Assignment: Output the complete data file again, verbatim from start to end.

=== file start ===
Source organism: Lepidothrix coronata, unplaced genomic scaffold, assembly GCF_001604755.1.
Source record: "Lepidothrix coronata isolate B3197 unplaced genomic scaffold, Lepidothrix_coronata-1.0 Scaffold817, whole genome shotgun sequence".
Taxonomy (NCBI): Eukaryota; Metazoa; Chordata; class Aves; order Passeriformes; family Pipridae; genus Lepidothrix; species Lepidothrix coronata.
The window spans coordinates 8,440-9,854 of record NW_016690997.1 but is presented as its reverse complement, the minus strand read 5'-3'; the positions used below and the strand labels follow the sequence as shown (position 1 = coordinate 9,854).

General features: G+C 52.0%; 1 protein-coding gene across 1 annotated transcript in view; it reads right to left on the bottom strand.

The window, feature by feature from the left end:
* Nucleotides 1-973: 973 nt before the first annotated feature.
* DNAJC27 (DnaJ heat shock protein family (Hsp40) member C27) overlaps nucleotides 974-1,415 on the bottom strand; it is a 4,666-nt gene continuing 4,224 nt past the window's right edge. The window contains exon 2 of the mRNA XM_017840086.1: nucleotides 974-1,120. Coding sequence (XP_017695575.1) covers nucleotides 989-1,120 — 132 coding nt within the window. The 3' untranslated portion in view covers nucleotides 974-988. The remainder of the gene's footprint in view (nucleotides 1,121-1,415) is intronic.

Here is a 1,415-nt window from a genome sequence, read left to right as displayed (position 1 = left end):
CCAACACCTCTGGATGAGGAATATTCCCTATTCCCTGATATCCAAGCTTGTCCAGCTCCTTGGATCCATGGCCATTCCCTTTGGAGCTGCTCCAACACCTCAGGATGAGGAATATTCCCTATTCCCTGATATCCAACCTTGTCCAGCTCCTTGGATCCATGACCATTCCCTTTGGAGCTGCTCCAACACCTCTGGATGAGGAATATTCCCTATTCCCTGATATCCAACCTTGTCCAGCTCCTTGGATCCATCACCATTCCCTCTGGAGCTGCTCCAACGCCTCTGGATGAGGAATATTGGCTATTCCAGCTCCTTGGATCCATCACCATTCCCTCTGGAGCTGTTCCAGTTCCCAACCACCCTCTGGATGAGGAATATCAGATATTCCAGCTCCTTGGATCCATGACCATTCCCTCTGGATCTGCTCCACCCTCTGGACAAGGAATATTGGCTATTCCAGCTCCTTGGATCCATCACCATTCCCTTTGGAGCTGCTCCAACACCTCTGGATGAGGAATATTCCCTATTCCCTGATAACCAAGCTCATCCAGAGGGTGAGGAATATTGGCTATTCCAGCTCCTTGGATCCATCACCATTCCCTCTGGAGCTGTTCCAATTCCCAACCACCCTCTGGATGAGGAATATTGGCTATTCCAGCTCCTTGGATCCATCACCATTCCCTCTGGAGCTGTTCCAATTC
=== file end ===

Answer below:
Source organism: Lepidothrix coronata, unplaced genomic scaffold, assembly GCF_001604755.1.
Source record: "Lepidothrix coronata isolate B3197 unplaced genomic scaffold, Lepidothrix_coronata-1.0 Scaffold817, whole genome shotgun sequence".
Taxonomy (NCBI): Eukaryota; Metazoa; Chordata; class Aves; order Passeriformes; family Pipridae; genus Lepidothrix; species Lepidothrix coronata.
The window spans coordinates 8,440-9,854 of record NW_016690997.1 but is presented as its reverse complement, the minus strand read 5'-3'; the positions used below and the strand labels follow the sequence as shown (position 1 = coordinate 9,854).

General features: G+C 52.0%; 1 protein-coding gene across 1 annotated transcript in view; it reads right to left on the bottom strand.

The window, feature by feature from the left end:
* Nucleotides 1-973: 973 nt before the first annotated feature.
* DNAJC27 (DnaJ heat shock protein family (Hsp40) member C27) overlaps nucleotides 974-1,415 on the bottom strand; it is a 4,666-nt gene continuing 4,224 nt past the window's right edge. The window contains exon 2 of the mRNA XM_017840086.1: nucleotides 974-1,120. Coding sequence (XP_017695575.1) covers nucleotides 989-1,120 — 132 coding nt within the window. The 3' untranslated portion in view covers nucleotides 974-988. The remainder of the gene's footprint in view (nucleotides 1,121-1,415) is intronic.

Here is a 1,415-nt window from a genome sequence, read left to right as displayed (position 1 = left end):
CCAACACCTCTGGATGAGGAATATTCCCTATTCCCTGATATCCAAGCTTGTCCAGCTCCTTGGATCCATGGCCATTCCCTTTGGAGCTGCTCCAACACCTCAGGATGAGGAATATTCCCTATTCCCTGATATCCAACCTTGTCCAGCTCCTTGGATCCATGACCATTCCCTTTGGAGCTGCTCCAACACCTCTGGATGAGGAATATTCCCTATTCCCTGATATCCAACCTTGTCCAGCTCCTTGGATCCATCACCATTCCCTCTGGAGCTGCTCCAACGCCTCTGGATGAGGAATATTGGCTATTCCAGCTCCTTGGATCCATCACCATTCCCTCTGGAGCTGTTCCAGTTCCCAACCACCCTCTGGATGAGGAATATCAGATATTCCAGCTCCTTGGATCCATGACCATTCCCTCTGGATCTGCTCCACCCTCTGGACAAGGAATATTGGCTATTCCAGCTCCTTGGATCCATCACCATTCCCTTTGGAGCTGCTCCAACACCTCTGGATGAGGAATATTCCCTATTCCCTGATAACCAAGCTCATCCAGAGGGTGAGGAATATTGGCTATTCCAGCTCCTTGGATCCATCACCATTCCCTCTGGAGCTGTTCCAATTCCCAACCACCCTCTGGATGAGGAATATTGGCTATTCCAGCTCCTTGGATCCATCACCATTCCCTCTGGAGCTGTTCCAATTC